Kevin Lee mastering the game on all fronts

Al Iaquinta, left, and Kevin Lee exchange blows during the third round of a UFC 169 lightweight mixed martial arts bout in Newark, N.J., Saturday, Feb. 1, 2014. Iaquinta won by unanimous decision. (AP Photo/Tim Larsen)
(AP Photo/Tim Larsen)

On the doorstep of the biggest fight of his professional career, Kevin Lee is as close as he’s ever been to becoming a well-known name outside of the inner mixed martial arts community.

With 11 UFC contests featured on his resume, Lee would be hard-pressed to find somebody who would stop him for an autograph outside of Las Vegas or his hometown in Grand Rapids, Mich. He’s undoubtedly a talented fighter, but talent alone has rarely proved to be enough for those seeking widespread fame and the financial stability that often comes with it.

He’s done much to change that over the past 12 months, seizing every opportunity afforded to him as he tries to propel himself into a recognizable fighter inside a division led by the biggest name in the sport.

It started with a press conference in early May — a media event that, at the time, had more focus on a rivalry between Daniel Cormier and Jon Jones than it did on a  Lee matchup with Michael Chiesa. Initially cordial with each other, the lightweight pairing stole the show after Lee’s comments about Chiesa’s mother exploded into an on-stage brawl for all of the MMA world to see.

Lee went on to defeat Chiesa in their scheduled bout in June, submitting the elite submission artist in the opening round of their main event at UFC Fight Night 112.

A man who never lets his eyes wander from the ultimate prize, Lee once again seized the moment to secure himself an even bigger fight down the line. Interviewed by the UFC’s FOX Sports crew shortly after his victory over Chiesa, Lee took it upon himself to drop several shots against top-ranked contender Tony Ferguson, who coincidentally happened to be operating as a desk analyst during the broadcast.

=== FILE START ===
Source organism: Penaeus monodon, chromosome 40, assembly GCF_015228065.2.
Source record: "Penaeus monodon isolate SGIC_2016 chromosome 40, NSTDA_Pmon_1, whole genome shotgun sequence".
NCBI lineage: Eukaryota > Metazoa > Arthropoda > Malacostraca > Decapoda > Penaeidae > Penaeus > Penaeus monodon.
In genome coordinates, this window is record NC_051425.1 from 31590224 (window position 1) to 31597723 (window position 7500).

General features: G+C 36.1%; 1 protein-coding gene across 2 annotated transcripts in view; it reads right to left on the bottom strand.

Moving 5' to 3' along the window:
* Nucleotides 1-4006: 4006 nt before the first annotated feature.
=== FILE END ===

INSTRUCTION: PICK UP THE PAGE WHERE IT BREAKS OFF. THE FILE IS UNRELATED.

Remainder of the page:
The entertaining verbal exchange paved the way for an interim championship contest between Ferguson and Lee, scheduled as UFC 216’s main event this Saturday in Las Vegas. Lee managed to leapfrog past five other contenders ranked ahead of him. His words made the difference.

It’ll serve as the greatest stage of Lee’s career, headlining an event for just the second time as a member of the UFC roster, the first of which is of pay-per-view variety. A victory, however, would potentially set the stage for easily the biggest fight around: a dance with Conor McGregor.

Lee certainly has his hands full with Ferguson, who has lost just once inside the Octagon and has had his hand raised nine consecutive times dating to October 2013. That, however, hasn’t stopped the brash 25-year-old Michigan native from looking at the greener pastures that lie ahead in a potential fight with Ireland’s best.

“He’s got to prove to me he’s ready to fight,” Lee told the media about fighting McGregor (via MMA Fighting). “As far as I’m concerned, the man has lost three of his last four fights. I don’t even think he beat Nate Diaz the second time. I like a big challenge, so he’s gotta show me a little bit. He’s a small dude, too, he’s 145. He was getting out-wrestled by a dude who’s 40 years old and a boxer. He was getting him in the clinches and out-wrestling him. I mean, he was, he’s gotta show a little bit more than that to me. So after this one, maybe I might give him a shot at the title. Maybe, I don’t know. We’ll see how he kind of reacts. Maybe he should fight Nate again and prove that he can fight me.”

Though his words point one way, it’s expected that his true desires point another. Lee undoubtedly understands what’s at stake here, realizing that he’s got to do anything to convince McGregor, MMA’s golden goose, that he’s worthy of a spot on the marquee. Insulting the champion, ultimately questioning whether McGregor should be granted the opportunity to fight Lee, could potentially inspire excitement from the Irishman, who at this point has numerous options available to him.

That’s the primary concern at the moment for Lee, despite how deserving he’d be following a potential win Saturday night. While most interim champions can rest easy knowing they’ll be next for the returning titleholder, Lee (or Ferguson) won’t have that luxury; not while Diaz remains an active competitor and the apple of McGregor’s eye upon his return. There isn’t much of a discussion to be had to determine who the bigger draw would be between the three. Following two blockbuster events in 2016 that reportedly amounted to nearly 3 million PPV buys, it’s clear Diaz is the man who’d be at the front of the line to punch his ticket first.

McGregor has admitted, however, that he’ll be making his decision after Ferguson and Lee lock horns, opening the door — even if ever so slightly — for the interim champion to, you know, actually be next.

Lee, using his talents as both a fighter and wordsmith, is looking to kick the door wide open.


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